From Timothy Pickering
War Office [York, Pa.] June 16 1778.
General Gates has written to Congress describing his distressed situation from the want of men, money, arms, provisions &c.1 We were surprized at the mention of arms; for by a return made in February it appeared that better than 2000 stands were then at Albany, fit for service; and the board have never given any order respecting them. Colo. Malcom says a quantity were sent from thence lately to the main army, and that none fit for immediate use are left at Albany. We shall write to the Commissary there to make an immediate return of the state of his stores: But as this will unavoidably take some time, we shall be obliged to your Excellency for information of the number you have received and ordered from Albany. It will be convenient also for the board to know the extent of your orders on the arsenal at Springfield. We fear the supplies requisite for the recruits & draughts daily coming in to Genl Gates will sweep off the remainder. It is to be regretted that a larger reward had not been offered by Congress to every man who would come into the field well armed.2 The sum offered was manifestly too small to produce any effect. We are, with great respect, your Excellency’s most obedt servants. By order of the Board.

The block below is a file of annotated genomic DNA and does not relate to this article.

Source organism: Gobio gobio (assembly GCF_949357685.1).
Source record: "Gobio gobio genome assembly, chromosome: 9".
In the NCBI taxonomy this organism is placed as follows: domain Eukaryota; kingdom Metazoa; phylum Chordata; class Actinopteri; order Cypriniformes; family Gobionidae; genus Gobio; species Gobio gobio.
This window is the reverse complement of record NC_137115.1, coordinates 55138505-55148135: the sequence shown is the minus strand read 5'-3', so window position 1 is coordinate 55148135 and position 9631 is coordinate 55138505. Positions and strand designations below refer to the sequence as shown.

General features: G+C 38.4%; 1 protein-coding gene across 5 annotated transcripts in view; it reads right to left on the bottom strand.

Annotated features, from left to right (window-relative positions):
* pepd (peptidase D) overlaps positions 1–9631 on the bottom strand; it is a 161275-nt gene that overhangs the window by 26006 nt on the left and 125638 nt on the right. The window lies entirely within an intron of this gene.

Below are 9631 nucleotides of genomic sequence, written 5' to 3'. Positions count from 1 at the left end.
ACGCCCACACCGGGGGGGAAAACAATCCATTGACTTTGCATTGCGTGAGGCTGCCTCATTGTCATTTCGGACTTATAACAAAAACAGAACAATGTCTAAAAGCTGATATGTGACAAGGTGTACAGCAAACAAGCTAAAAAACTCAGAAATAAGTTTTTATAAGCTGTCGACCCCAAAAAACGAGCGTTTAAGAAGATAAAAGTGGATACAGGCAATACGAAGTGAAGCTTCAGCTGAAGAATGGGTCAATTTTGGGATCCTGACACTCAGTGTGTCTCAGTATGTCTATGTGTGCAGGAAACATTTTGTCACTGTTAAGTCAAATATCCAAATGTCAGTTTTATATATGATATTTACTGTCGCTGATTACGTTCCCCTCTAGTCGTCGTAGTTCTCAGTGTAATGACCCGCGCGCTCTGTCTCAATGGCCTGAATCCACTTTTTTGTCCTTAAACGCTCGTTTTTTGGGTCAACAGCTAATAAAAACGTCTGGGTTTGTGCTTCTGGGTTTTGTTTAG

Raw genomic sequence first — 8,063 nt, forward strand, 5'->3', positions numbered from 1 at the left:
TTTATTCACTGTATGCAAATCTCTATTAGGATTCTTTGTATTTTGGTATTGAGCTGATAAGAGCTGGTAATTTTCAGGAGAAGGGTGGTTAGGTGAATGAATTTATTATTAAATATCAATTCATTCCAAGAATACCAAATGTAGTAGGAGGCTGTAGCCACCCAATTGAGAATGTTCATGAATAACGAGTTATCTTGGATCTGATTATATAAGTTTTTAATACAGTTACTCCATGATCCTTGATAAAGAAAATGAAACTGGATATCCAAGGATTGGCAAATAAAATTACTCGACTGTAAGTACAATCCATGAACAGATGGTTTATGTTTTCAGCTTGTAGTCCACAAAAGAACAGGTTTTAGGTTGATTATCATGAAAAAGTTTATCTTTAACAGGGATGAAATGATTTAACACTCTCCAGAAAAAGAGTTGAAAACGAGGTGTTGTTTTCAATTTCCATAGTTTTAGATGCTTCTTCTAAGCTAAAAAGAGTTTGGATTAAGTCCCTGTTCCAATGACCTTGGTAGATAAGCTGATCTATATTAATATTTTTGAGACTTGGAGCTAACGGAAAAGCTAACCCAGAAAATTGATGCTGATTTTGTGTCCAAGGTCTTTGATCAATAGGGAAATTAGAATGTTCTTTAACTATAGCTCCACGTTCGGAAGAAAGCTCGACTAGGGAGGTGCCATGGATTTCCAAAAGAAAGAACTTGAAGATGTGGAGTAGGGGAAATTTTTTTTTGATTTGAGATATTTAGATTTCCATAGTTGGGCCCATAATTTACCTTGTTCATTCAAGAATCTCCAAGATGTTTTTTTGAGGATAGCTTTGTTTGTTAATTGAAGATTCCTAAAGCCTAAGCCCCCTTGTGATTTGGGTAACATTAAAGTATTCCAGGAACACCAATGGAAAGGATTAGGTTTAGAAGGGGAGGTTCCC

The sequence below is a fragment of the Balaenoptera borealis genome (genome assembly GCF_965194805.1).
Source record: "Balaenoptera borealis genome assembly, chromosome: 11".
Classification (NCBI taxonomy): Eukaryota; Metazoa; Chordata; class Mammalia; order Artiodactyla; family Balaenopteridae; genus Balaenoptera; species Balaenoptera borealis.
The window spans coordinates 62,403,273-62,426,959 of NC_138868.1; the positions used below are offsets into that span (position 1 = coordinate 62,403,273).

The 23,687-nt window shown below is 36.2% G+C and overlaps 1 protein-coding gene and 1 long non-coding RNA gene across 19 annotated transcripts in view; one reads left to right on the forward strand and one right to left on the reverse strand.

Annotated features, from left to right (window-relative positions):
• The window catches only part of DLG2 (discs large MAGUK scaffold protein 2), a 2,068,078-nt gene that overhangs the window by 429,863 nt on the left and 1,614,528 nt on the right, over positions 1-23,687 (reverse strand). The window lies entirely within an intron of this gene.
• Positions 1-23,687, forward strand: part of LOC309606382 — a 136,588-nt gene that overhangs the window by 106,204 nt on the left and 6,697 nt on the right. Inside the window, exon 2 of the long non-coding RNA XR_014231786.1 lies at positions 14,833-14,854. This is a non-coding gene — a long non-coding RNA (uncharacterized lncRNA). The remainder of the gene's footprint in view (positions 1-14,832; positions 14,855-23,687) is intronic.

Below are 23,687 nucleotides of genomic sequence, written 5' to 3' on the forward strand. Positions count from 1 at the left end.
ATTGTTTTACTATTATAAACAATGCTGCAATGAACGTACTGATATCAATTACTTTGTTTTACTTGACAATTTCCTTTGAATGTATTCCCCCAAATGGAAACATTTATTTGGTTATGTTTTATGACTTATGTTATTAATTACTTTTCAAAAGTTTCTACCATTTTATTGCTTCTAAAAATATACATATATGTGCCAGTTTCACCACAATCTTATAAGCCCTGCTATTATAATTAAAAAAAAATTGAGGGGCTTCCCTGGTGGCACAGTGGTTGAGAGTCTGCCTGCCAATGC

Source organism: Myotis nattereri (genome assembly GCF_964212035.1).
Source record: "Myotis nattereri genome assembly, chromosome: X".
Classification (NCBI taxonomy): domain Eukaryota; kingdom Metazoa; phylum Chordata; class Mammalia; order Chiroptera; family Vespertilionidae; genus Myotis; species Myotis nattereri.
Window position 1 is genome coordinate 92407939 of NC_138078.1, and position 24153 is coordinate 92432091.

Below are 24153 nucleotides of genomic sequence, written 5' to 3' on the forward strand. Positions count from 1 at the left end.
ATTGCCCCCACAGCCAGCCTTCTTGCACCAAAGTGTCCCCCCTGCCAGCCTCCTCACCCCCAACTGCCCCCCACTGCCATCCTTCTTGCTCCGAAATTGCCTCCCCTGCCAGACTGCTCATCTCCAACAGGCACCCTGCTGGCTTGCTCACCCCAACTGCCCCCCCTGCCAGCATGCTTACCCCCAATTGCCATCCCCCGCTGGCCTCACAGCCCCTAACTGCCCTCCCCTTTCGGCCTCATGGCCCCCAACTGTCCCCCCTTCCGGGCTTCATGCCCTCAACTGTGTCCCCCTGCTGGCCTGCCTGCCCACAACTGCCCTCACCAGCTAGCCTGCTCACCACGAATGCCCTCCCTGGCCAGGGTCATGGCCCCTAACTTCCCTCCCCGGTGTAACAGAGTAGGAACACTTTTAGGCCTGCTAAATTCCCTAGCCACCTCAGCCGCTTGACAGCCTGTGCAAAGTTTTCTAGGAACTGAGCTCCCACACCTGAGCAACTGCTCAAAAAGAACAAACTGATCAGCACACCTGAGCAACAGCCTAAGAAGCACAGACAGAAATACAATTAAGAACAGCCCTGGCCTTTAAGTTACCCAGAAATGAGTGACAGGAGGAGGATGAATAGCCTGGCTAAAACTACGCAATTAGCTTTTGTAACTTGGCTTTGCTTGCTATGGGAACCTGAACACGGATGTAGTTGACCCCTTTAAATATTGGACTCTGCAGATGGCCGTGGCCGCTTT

Tim. Pickering junr
ALS, DLC:GW; copy, MHi: Pickering Papers.
1. Maj. Gen. Horatio Gates’s letter to Henry Laurens, dated 10 June, is in DNA:PCC, item 154. Col. William Malcom carried the letter to Congress.
2. On 26 Feb. 1778 Congress had resolved to offer additional bounties to recruits according to the type and quantity of equipment they brought with them into the field; on 16 June, finding these sums insufficient, Congress offered higher bounties to recruits for two new regiments from Pennsylvania and Virginia (JCC description begins Worthington Chauncey Ford et al., eds. Journals of the Continental Congress, 1774-1789. 34 vols. Washington, D.C., 1904–37. description ends , 10:202, 11:611–12).